“Sam, why are you so pro-gay?”
My classmate asked me this on Friday, as I was asking around to see if people were interested in signing the 377A repeal petition. I had been too busy to reply him then, but here’s my answer:
I’m not pro-gay. I’m anti-injustice.
I think we all encounter injustice in our lives. For example, I am Chinese by ethnicity, but can’t speak Mandarin well. I don’t look very Chinese either. I was frequently mocked in my childhood. “You are Chinese, so you should speak Chinese!” Coming from a neighbourhood school, Mandarin was the predominant language, so I’ve heard that from almost everyone. I felt discriminated against; an injustice to me.
Still, I made the effort to get some Mandarin into my system so that I could pass my exams and get that passport to the local university. (Maybe I was lucky too.)
It was in University that I finally learnt more meaningful things. I admit that initially, I was just there to get a degree, with which I could land myself a well-paying job, and happily leave behind everything I learnt. But I realise that university education has empowered me and made me more confident in expressing my thoughts. It would indeed be a waste if I left all that behind upon graduation.
Another thing I realised, is that thinking alone is useless when those thoughts are not expressed when it comes to standing up for what you believe in.
Maybe it’s a character trait. When I was 17, I read in the newspapers about an audition call for some English drama. I had always been a harsh critic of local television and actors, but it was only then that I realised that it was only too easy to sit on the sofa, point my finger, and open a critical mouth. So I decided to try acting for myself. It turned out to be really tough.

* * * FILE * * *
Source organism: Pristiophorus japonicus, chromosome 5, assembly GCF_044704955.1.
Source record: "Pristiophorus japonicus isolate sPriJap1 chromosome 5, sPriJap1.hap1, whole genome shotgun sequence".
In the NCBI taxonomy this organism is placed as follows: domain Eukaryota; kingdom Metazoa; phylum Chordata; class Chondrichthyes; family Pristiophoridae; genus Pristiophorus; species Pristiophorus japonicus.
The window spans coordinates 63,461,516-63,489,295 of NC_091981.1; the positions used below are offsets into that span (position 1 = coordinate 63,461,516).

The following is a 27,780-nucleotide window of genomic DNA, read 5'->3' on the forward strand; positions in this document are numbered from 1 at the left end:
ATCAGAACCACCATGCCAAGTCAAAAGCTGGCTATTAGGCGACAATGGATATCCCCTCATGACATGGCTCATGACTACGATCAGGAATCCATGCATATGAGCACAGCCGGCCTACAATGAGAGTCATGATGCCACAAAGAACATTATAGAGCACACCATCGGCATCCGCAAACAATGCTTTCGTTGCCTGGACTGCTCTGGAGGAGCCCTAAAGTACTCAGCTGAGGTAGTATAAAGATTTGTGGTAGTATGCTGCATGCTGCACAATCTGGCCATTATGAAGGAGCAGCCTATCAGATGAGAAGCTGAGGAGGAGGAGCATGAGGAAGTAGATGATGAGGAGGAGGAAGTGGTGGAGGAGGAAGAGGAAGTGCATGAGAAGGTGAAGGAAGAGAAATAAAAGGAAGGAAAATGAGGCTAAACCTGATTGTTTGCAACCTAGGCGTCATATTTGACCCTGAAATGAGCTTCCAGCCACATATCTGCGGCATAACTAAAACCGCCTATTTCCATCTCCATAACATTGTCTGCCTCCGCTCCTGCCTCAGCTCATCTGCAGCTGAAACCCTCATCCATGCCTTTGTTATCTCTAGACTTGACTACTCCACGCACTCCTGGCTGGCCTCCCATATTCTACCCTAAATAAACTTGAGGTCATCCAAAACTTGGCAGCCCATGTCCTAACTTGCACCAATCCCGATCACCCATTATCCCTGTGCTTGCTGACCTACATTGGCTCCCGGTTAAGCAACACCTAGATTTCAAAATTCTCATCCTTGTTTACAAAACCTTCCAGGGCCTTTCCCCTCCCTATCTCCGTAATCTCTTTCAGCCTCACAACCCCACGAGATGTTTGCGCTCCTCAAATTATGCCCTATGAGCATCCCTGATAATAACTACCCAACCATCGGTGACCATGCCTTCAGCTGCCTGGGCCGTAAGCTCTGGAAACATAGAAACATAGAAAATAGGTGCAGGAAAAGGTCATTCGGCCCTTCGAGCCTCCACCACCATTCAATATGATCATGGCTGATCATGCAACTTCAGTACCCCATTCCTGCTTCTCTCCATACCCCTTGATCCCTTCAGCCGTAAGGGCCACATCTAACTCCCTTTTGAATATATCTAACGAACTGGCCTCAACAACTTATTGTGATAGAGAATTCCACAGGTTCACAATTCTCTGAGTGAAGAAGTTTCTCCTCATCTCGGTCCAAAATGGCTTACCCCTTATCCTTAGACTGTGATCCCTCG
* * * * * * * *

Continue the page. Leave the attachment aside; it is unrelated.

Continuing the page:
This was probably my own little rite of passage to holding myself accountable for my beliefs, and putting my money where my mouth is. It is for the very same reason that I continually write to the Straits Times Forum, even though my letters are usually rejected or else subjected to a fair amount of editing. The important thing is, I feel like I’m actually doing something that could make a difference, no matter how small, rather than just sitting around and complaining.
So what does a straight guy have to do with sexual minorities? Why even bother?
I believe in respecting spaces; that everyone should have his/her own space and not intrude into other people’s spaces. Perhaps a fair bunch of straight folks have had their ‘horrifying’ experiences with homosexual men, where they felt their personal spaces had been invaded. Then again, there are also many schoolgirls who also have had their ‘horrifying’ experiences with ‘cheekopeks’. There are black sheep in every society and community.
I used to be a homophobe because I did not see how “human” homosexual people were. When I became better able to understand their humanly pains, I started to see the discrimination, ostracism and hatred levelled against them. It’s like telling Chinese-looking kids that they ought to speak Mandarin. Although that may be a poor analogy, I think it’s still meaningful.
Homosexuality: It is an identity. Why are we trying to discipline and punish homosexuals; to “straighten” and institutionalise them according to our privileged predispositions? Why do we want to tell them who, and how, to love? Why do we want to invade their spaces?
Why are straight people so homophobic? Does homophobia justify discrimination, prejudice, and hatred, and do these manifestations justify institutional and legal disciplining and marginalisation of sexual minorities?